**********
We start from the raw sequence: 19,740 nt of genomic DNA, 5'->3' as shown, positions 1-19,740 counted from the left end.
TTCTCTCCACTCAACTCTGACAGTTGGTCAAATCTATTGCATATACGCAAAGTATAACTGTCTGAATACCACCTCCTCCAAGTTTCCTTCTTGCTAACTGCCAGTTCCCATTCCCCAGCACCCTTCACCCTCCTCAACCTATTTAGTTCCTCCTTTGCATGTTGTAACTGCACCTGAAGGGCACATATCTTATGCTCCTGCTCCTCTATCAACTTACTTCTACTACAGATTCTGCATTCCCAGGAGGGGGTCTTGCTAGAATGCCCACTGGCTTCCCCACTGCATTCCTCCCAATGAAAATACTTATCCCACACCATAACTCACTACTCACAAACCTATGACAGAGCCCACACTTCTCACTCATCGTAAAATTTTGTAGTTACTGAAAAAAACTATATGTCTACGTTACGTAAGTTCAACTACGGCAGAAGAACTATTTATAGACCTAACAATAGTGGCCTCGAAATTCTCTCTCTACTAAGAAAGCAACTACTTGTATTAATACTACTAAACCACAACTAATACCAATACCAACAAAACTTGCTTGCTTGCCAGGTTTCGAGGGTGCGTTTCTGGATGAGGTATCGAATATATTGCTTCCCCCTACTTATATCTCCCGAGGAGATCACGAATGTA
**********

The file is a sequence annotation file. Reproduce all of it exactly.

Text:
We start from the raw sequence: 19,740 nt of genomic DNA, 5'->3' as shown, positions 1-19,740 counted from the left end.
TTCTCTCCACTCAACTCTGACAGTTGGTCAAATCTATTGCATATACGCAAAGTATAACTGTCTGAATACCACCTCCTCCAAGTTTCCTTCTTGCTAACTGCCAGTTCCCATTCCCCAGCACCCTTCACCCTCCTCAACCTATTTAGTTCCTCCTTTGCATGTTGTAACTGCACCTGAAGGGCACATATCTTATGCTCCTGCTCCTCTATCAACTTACTTCTACTACAGATTCTGCATTCCCAGGAGGGGGTCTTGCTAGAATGCCCACTGGCTTCCCCACTGCATTCCTCCCAATGAAAATACTTATCCCACACCATAACTCACTACTCACAAACCTATGACAGAGCCCACACTTCTCACTCATCGTAAAATTTTGTAGTTACTGAAAAAAACTATATGTCTACGTTACGTAAGTTCAACTACGGCAGAAGAACTATTTATAGACCTAACAATAGTGGCCTCGAAATTCTCTCTCTACTAAGAAAGCAACTACTTGTATTAATACTACTAAACCACAACTAATACCAATACCAACAAAACTTGCTTGCTTGCCAGGTTTCGAGGGTGCGTTTCTGGATGAGGTATCGAATATATTGCTTCCCCCTACTTATATCTCCCGAGGAGATCACGAATGTA